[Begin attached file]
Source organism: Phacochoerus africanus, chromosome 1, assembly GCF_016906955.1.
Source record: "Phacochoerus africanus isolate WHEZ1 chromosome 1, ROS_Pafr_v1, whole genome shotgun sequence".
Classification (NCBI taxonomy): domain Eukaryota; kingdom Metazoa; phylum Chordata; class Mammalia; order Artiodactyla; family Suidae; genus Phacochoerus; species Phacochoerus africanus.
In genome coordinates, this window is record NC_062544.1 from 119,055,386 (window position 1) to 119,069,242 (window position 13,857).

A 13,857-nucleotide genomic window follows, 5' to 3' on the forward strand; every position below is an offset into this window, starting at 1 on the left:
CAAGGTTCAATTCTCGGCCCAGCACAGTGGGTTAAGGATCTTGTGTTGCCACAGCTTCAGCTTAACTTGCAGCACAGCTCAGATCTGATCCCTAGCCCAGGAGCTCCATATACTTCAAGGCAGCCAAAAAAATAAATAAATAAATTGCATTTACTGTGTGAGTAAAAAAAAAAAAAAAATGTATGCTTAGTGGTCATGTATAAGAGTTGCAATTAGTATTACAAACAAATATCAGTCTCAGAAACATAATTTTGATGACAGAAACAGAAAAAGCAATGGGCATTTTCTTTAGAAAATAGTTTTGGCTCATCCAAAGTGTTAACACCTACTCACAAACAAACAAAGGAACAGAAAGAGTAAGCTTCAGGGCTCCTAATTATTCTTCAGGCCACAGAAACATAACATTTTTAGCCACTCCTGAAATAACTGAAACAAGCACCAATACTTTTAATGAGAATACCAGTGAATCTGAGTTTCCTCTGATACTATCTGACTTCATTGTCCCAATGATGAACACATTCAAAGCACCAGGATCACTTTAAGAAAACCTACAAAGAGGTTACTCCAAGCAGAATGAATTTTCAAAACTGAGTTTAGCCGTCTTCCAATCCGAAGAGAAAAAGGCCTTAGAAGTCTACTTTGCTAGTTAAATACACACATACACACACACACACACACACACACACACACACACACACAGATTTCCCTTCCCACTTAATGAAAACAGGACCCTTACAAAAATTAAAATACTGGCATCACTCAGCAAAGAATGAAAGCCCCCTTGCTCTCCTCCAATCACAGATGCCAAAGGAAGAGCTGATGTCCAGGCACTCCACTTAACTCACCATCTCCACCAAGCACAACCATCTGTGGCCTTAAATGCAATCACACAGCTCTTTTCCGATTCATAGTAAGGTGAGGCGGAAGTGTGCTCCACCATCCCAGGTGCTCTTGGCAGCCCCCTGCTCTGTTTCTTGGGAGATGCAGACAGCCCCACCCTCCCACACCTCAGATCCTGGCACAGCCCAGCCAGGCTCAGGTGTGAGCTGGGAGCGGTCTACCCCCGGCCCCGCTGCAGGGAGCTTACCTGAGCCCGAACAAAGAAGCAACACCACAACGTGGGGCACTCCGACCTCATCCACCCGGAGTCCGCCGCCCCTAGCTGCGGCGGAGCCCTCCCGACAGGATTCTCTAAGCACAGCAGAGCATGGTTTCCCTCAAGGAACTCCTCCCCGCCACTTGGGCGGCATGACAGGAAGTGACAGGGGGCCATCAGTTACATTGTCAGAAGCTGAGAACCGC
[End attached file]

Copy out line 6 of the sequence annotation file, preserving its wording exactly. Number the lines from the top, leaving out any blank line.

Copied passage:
CAAGGTTCAATTCTCGGCCCAGCACAGTGGGTTAAGGATCTTGTGTTGCCACAGCTTCAGCTTAACTTGCAGCACAGCTCAGATCTGATCCCTAGCCCAGGAGCTCCATATACTTCAAGGCAGCCAAAAAAATAAATAAATAAATTGCATTTACTGTGTGAGTAAAAAAAAAAAAAAAATGTATGCTTAGTGGTCATGTATAAGAGTTGCAATTAGTATTACAAACAAATATCAGTCTCAGAAACATAATTTTGATGACAGAAACAGAAAAAGCAATGGGCATTTTCTTTAGAAAATAGTTTTGGCTCATCCAAAGTGTTAACACCTACTCACAAACAAACAAAGGAACAGAAAGAGTAAGCTTCAGGGCTCCTAATTATTCTTCAGGCCACAGAAACATAACATTTTTAGCCACTCCTGAAATAACTGAAACAAGCACCAATACTTTTAATGAGAATACCAGTGAATCTGAGTTTCCTCTGATACTATCTGACTTCATTGTCCCAATGATGAACACATTCAAAGCACCAGGATCACTTTAAGAAAACCTACAAAGAGGTTACTCCAAGCAGAATGAATTTTCAAAACTGAGTTTAGCCGTCTTCCAATCCGAAGAGAAAAAGGCCTTAGAAGTCTACTTTGCTAGTTAAATACACACATACACACACACACACACACACACACACACACACACACACAGATTTCCCTTCCCACTTAATGAAAACAGGACCCTTACAAAAATTAAAATACTGGCATCACTCAGCAAAGAATGAAAGCCCCCTTGCTCTCCTCCAATCACAGATGCCAAAGGAAGAGCTGATGTCCAGGCACTCCACTTAACTCACCATCTCCACCAAGCACAACCATCTGTGGCCTTAAATGCAATCACACAGCTCTTTTCCGATTCATAGTAAGGTGAGGCGGAAGTGTGCTCCACCATCCCAGGTGCTCTTGGCAGCCCCCTGCTCTGTTTCTTGGGAGATGCAGACAGCCCCACCCTCCCACACCTCAGATCCTGGCACAGCCCAGCCAGGCTCAGGTGTGAGCTGGGAGCGGTCTACCCCCGGCCCCGCTGCAGGGAGCTTACCTGAGCCCGAACAAAGAAGCAACACCACAACGTGGGGCACTCCGACCTCATCCACCCGGAGTCCGCCGCCCCTAGCTGCGGCGGAGCCCTCCCGACAGGATTCTCTAAGCACAGCAGAGCATGGTTTCCCTCAAGGAACTCCTCCCCGCCACTTGGGCGGCATGACAGGAAGTGACAGGGGGCCATCAGTTACATTGTCAGAAGCTGAGAACCGC